Half of all landlords ignoring EPCs

From today, 1st October, landlords are legally required to provide an Energy Performance Certificate (EPC) for properties that are marketed to new or prospective tenants or re-let to existing tenants…

However, research by Countrywide Residential Lettings (CRL) indicates that around 50 per cent of landlords who are actively seeking tenants do not have an EPC and are therefore risking a £200 fine.

CRL, which claims to be the UK's largest network of letting agents, is urging recalcitrant landlords to take immediate action and arrange for an EPC assessment.

The firm's Managing Director, John Hards, warns that failure to do so may result in properties standing empty at a time when the local market is in demand and full of potential tenants.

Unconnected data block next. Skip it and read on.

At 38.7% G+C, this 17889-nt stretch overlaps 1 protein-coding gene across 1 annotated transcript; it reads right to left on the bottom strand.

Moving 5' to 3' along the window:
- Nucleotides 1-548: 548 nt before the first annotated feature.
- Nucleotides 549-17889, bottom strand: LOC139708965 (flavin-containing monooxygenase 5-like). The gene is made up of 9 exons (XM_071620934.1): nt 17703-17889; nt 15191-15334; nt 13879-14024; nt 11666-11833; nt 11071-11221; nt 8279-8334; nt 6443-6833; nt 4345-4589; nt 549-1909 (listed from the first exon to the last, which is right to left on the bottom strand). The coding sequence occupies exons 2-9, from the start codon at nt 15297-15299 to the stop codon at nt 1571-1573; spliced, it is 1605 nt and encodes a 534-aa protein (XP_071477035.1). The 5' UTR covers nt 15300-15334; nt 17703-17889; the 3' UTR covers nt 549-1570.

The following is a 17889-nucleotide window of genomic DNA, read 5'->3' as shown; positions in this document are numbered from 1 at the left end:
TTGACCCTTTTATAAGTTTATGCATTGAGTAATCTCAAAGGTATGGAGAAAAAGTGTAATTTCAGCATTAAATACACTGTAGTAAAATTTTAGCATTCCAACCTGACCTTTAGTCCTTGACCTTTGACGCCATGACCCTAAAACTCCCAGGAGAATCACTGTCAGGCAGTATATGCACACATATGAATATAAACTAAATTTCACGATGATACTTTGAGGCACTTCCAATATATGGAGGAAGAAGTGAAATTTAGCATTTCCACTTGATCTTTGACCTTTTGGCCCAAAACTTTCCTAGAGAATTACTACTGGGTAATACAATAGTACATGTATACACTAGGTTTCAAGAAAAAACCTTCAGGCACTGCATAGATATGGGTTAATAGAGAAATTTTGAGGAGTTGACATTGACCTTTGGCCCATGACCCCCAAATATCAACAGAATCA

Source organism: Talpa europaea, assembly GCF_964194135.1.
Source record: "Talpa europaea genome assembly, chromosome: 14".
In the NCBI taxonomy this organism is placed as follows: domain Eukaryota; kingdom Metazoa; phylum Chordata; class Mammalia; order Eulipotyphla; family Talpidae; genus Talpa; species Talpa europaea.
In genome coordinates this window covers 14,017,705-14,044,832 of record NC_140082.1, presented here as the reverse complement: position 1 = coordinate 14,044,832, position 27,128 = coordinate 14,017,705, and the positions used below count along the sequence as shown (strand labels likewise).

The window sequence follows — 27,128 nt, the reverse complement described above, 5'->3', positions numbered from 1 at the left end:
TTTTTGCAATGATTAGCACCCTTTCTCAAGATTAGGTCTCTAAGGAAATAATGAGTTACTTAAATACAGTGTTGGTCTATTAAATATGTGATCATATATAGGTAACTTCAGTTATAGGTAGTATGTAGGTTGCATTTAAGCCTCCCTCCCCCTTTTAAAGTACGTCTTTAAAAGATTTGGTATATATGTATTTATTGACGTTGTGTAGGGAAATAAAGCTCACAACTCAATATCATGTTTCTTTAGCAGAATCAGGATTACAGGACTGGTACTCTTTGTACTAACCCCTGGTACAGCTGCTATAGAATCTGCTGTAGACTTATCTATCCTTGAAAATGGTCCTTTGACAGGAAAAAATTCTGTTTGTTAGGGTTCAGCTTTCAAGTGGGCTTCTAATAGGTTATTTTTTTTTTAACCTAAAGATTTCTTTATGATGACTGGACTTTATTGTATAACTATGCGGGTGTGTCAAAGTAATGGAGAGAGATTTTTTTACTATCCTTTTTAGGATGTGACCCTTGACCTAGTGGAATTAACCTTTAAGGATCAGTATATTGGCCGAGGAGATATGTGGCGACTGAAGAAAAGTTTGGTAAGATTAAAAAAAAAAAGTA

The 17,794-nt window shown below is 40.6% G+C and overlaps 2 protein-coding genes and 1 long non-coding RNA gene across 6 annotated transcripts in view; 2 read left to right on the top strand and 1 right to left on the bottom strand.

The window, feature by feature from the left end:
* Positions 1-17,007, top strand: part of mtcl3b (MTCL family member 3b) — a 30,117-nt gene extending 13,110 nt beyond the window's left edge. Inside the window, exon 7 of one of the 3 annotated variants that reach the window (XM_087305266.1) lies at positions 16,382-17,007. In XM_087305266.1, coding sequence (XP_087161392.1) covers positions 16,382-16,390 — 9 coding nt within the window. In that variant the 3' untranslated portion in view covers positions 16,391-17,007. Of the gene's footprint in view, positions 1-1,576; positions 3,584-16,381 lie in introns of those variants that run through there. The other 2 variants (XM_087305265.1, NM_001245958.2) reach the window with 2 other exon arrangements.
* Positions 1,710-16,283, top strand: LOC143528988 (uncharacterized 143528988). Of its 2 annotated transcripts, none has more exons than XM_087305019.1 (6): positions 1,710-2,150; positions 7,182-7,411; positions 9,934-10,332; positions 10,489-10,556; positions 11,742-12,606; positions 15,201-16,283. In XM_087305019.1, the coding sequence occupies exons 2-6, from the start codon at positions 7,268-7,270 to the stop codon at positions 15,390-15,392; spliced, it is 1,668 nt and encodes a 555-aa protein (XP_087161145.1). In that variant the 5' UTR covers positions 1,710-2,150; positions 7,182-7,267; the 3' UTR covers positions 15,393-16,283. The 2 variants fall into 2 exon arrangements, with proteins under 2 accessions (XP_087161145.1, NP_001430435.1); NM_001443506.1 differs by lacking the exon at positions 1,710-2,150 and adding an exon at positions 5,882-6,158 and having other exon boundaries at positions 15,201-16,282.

The certificates assess the energy efficiency rating of a property by awarding an energy and carbon emission efficiency grade from A to G.

EPCs also include recommendations for improving a home's energy efficiency and reducing fuel costs. They are valid for ten years for lettings and cost around £75 to £80.

Landlords who have tenants in place and are therefore not breaking the law if their properties are without EPCs are also advised to act now to minimise the risk of void periods.

The only way to be in a position to act quickly when one tenancy ends is to have the EPC already in place.

Source: www.homemove.co.uk

Comments

comments